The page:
The interval $[0,1)$ can be subdivided into an countably infinite collection of disjoint subsets $A_{i},i=0,1,2,\ldots$ such that, by translating each set one obtains a collection of disjoint sets $B_{i}$ such that $\bigcup_{i=1}^{\infty}B_{i}=[0,2)$
The resolution to this and similar paradoxes lies in the fact that the sets $A_{i}$ were not defined constructively. To show that they exist, one needs to appeal to the non-constructive axiom of choice. What the paradox shows is that one can’t have one’s cake and eat it too — either one can cling to the naive “” picture and forego non-constructive techniques as the intuitionist school of mathematics does, or else if, like the majority of mathematicians, one wants to keep the powerful tools provided by non-constructive techniques in set theory, one must give up the naive notion that every set is measurable and limit “” to operations involving measurable sets.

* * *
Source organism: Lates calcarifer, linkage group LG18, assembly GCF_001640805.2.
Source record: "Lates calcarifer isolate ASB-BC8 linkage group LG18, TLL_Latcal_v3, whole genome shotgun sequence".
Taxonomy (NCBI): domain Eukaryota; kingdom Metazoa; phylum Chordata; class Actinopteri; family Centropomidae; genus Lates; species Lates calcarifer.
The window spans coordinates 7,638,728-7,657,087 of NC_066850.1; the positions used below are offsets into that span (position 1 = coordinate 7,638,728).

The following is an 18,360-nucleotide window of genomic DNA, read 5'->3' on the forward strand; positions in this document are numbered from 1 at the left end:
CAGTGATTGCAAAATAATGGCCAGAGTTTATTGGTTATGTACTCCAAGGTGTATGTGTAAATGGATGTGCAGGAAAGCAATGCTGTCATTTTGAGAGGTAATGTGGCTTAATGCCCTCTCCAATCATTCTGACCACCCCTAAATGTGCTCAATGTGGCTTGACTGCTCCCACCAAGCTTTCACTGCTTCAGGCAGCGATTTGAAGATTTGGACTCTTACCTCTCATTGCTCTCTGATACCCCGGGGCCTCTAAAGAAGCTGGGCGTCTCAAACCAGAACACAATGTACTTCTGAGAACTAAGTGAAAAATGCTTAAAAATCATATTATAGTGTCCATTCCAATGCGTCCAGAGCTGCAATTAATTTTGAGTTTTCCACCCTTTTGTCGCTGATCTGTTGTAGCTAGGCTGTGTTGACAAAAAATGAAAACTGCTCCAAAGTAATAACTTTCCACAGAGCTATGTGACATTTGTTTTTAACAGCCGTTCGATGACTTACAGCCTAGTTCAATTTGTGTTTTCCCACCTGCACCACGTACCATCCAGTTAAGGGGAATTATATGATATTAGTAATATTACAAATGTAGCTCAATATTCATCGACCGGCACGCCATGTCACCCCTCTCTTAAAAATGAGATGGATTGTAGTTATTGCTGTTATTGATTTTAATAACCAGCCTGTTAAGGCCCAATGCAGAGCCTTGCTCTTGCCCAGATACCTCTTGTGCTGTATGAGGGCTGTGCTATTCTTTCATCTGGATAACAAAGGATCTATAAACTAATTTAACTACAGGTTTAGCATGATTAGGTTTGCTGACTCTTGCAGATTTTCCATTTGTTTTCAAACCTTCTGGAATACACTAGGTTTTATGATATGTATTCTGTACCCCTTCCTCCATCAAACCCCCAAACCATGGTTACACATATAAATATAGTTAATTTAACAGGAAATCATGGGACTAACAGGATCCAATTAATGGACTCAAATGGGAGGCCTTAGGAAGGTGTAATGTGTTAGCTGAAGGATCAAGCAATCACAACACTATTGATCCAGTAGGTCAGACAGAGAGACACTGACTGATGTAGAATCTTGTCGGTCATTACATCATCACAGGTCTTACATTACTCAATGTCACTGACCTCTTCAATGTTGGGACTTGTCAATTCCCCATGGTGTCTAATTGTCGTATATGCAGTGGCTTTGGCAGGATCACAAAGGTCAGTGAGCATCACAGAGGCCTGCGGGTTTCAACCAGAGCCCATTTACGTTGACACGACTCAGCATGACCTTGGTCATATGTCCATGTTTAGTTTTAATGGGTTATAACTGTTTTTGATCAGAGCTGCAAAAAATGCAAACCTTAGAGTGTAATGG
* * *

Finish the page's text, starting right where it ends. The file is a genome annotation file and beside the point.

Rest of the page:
It might be worth mentioning that it is essential that there be an infinite number of sets $A_{i}$. As an elegant argument posted by jihema shows, it is not possible to find a finite collection of disjoint subsets of $[0,1)$ such that a union of translations of these subsets equals $[0,2)$. In higher dimensions, the situation is worse because, as Banach and Tarski showed, it is possible to derive analogous paradoxes involving only a finite number of subsets.